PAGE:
by Sarah Lonsdale
Why I wanted to investigate the lives of rebel women of the past
“Every rebel heart will be uplifted by the lives of these women; they broke with convention, rocked boats and dared to do the unexpected. This book sends the message loudly ‘yes you can’ and should be read by everyone putting their own toe in the water, seeking courage to live out their dream.'” Baroness Helena Kennedy QC
We were stamping around in the cold and laughing in that slightly hysterical way you do when you’ve had a terrible shock and don’t quite know how to process it.
It was a creepingly dank day, in the way only days in the Welsh mountains can be, and we, fourteen-year-olds on a school trip with black eyeliner and pasty faces (it was 1979) were fish so far out of water we had evolved lungs. The sky was the same colour as the grey granite cliffs reaching over our heads like fossilised giants’ legs. The school coach that we had been sitting in had veered off the narrow road and embedded itself in the peat bog and cotton grass of the Ogwen Valley and we were mostly annoyed because the delay meant we wouldn’t get back to the Youth Hostel in time for Top of the Pops.
To cheer us up our teacher pointed up at the monstrous cliffs. We were looking at a chimney, she said, a narrow void of air and wind where two huge slabs of mountain had fallen against each other, leaving a vertical 120-foot gap of the sort beloved by dare-devil climbers. We could see high above us, like a bright red ant, a mountaineer attached by what looked like the finest gossamer thread, clinging to the greasy rockface. Miss Whitehead told us that in 1921 Dorothy Pilley became the first woman ever to climb what locals called the Devil’s Kitchen because of the permanent steam-like vapour that rises from its base. It made her so famous that her picture appeared in a long-dead newspaper, the Daily Graphic.
Two things struck me at once: why would anyone want to climb to the top of that thing, and why was it such an achievement for a woman that she had her picture in a national newspaper.
Well, forty years later I found out the answers to those two questions, and many more that occurred to me along the way, and they are recorded in my book, Rebel Women Between the Wars, which has just been published.
Discovering the hills had been a happy accident for Dorothy. Her first ever encounter with a mountain happened in September 1914, on her twentieth birthday when her Aunt took her to Snowdonia for a fortnight. In her diary she records: “The cottage has splendid views of a giant mountain with a torrential stream running down its face.” A week later, after a few tentative forays and soggy picnics, she went out, late in the afternoon, alone: “Wander about and afterwards get caught in the twilight and have to come down the bare rock in the dark.” This deliberate courting of physical danger, body pressed against the rock, incomprehensible to many, was to Dorothy life-affirming. Not only life-affirming, but a rescue from the brink. After leaving school in 1912, her authoritarian father had spent the next two years extinguishing her desires to forge any kind of career for herself. He guarded her virginity jealously, like a dragon guarding its gold. She wanted to be a gardener, then an Egyptologist, and then, when war broke out, she wanted to volunteer to help with agricultural work but her father said no to everything. He aspired for her instead, the life of the middle-class housewife confined to a well-upholstered drawing room. Arguments, headaches and black moods are recorded in her diary as she gradually realised that for a young woman in 1912, life would mean a continuous battle for even small freedoms. This experience of the mountains represented a small ray of light in a world she would describe as being “stuck in a dark sub-terranean cave”. Exposing herself to danger, suspending her body from the end of a rope above a void, leaping fathoms-deep glacial crevasses by moonlight helped displace the suffocation she felt.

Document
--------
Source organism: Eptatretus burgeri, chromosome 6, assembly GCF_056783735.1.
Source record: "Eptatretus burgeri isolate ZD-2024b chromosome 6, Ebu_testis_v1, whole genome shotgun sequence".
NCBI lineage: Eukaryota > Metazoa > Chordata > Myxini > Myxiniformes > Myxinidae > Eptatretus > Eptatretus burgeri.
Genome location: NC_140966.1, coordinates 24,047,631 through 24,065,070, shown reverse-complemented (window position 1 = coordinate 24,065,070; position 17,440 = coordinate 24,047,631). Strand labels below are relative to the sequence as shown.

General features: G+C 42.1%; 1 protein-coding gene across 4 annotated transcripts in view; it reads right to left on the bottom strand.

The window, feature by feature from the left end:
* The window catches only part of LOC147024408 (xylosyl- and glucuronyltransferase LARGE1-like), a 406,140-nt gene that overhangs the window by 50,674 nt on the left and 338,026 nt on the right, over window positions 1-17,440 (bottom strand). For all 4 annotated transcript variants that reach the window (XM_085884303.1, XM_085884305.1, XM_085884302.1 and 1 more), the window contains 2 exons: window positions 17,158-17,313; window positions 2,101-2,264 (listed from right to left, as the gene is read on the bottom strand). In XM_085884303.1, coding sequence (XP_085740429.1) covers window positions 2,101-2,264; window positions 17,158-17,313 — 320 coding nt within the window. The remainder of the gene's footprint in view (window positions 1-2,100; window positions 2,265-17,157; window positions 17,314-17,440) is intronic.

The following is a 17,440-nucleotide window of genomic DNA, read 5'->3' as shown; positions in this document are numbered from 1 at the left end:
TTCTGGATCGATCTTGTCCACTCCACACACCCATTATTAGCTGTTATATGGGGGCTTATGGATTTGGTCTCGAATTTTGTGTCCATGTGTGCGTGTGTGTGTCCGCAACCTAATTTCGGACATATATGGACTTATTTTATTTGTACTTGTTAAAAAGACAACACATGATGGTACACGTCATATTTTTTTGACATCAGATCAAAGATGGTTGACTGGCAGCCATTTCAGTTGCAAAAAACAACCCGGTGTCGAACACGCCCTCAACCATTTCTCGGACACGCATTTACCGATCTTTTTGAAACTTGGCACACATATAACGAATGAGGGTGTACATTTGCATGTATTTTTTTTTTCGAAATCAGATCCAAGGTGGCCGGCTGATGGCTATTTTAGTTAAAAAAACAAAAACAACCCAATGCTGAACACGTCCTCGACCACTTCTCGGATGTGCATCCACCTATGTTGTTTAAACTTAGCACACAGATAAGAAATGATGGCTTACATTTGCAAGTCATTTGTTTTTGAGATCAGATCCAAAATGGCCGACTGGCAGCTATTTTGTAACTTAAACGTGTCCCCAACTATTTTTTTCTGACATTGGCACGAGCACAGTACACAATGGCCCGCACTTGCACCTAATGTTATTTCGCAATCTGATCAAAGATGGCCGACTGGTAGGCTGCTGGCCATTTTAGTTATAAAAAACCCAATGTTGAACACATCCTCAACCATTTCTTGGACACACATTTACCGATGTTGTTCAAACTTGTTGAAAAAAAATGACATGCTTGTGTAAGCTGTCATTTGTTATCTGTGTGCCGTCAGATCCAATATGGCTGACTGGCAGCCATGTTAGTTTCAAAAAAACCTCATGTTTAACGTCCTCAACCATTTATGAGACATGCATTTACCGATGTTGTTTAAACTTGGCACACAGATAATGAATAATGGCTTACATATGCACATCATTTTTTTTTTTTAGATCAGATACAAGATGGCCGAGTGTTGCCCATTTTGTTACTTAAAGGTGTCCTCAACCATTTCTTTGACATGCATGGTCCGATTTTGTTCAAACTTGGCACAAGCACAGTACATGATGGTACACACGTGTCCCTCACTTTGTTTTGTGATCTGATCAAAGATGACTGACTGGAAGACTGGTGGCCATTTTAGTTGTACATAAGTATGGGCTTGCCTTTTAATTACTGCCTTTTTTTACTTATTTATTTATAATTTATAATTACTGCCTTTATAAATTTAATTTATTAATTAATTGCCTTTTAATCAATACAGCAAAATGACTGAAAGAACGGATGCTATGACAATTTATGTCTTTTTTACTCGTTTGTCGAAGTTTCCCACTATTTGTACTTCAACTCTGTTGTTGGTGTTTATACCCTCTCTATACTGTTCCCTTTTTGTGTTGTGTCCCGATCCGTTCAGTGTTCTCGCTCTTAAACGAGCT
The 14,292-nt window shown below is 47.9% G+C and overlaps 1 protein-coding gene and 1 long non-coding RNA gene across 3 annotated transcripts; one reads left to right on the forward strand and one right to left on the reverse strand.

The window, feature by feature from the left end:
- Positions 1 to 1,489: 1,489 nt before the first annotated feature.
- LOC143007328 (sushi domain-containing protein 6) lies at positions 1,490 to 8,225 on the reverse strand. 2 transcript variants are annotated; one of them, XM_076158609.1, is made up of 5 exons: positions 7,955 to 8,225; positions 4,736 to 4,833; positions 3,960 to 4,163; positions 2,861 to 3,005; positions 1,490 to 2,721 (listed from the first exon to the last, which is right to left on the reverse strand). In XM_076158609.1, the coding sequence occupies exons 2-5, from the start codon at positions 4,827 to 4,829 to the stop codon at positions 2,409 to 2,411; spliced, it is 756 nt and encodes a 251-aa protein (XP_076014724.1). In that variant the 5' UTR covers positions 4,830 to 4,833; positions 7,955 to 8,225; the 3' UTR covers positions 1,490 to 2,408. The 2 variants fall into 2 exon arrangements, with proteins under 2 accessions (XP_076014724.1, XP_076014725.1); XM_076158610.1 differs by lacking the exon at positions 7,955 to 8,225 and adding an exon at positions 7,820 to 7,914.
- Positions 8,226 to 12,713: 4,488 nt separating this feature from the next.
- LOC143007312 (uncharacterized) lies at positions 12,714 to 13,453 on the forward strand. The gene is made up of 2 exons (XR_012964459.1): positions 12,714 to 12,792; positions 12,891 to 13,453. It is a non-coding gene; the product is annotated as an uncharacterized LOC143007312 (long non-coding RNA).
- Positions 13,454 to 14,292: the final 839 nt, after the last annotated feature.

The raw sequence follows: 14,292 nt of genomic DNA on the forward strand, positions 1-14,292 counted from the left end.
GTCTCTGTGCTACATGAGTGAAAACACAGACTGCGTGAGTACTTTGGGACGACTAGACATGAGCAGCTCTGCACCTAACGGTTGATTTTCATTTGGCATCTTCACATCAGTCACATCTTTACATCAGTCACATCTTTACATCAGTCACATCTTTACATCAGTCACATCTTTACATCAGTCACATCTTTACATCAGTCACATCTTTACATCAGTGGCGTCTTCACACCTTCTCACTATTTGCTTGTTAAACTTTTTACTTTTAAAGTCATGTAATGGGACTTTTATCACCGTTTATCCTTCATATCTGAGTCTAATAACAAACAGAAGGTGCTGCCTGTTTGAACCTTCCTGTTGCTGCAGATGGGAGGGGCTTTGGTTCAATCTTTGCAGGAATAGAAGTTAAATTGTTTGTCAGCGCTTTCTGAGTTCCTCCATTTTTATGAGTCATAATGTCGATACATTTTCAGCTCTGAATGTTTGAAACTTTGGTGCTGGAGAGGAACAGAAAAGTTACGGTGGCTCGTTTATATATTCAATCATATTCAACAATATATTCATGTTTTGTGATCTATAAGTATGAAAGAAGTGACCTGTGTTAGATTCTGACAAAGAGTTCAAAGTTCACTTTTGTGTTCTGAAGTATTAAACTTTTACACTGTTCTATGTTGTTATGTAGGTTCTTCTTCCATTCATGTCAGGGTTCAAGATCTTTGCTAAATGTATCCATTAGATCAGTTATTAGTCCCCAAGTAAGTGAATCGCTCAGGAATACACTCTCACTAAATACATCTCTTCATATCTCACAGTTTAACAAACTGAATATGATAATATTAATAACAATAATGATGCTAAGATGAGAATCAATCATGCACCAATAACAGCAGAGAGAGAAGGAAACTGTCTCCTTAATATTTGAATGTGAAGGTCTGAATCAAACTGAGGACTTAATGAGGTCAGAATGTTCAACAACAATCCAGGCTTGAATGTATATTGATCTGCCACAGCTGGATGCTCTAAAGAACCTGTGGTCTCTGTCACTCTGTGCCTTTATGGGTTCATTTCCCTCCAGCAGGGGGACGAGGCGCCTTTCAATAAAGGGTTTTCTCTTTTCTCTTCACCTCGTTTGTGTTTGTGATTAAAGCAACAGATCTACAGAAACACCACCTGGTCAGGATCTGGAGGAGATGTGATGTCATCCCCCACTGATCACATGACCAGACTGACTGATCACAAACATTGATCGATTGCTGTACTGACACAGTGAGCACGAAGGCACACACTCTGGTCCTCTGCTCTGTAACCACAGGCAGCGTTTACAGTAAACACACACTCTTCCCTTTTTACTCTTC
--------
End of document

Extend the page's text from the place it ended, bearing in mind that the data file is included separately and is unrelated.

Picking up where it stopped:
So now for a confession. I am not brave. Had I been born at the start of the twentieth century I doubt I would have had the energy and courage to fight for the things women, in the west anyway, now take for granted. As well as Dorothy, I looked at the lives and choices of 12 other women who overcame the obstacles Edwardian society placed before them in order to achieve their dreams. The humanitarian activist Francesca Wilson, who cared for child refugees of the Spanish Civil War; Claudia Parsons, who was the only woman to train at Loughborough as an engineer in 1919, and who became a chauffeur, eventually driving around the world; Una Marson, a Jamaican playwright and poet who encountered both sexism and racism when she came the Britain in 1932 to engage in the culture of ‘the motherland’, and the foreign correspondent Shiela Grant Duff, who was rejected by the Times but who went to Europe on her own anyway, to warn the world about Hitler.
To read these women’s letters and diaries and other writings to find, recorded, their daily battles with fathers, with authority, with employers, all who felt a woman’s place was in the domestic realm of home and hearth, was a revelation and an inspiration. I probably won’t take rock-climbing up any time soon but these women have taught me that it’s OK to stand up and tell people you’re not going to take any shit any more. What’s the worst that could happen?
Dr Sarah Lonsdale has been a journalist for 25 years, writing for many national newspapers, including as a columnist for the Observer on matters of social justice and the Sunday Telegraph on environmental issues, particularly climate change. She teaches journalism at City University London and lives in Dargate after recently moving from Whitstable.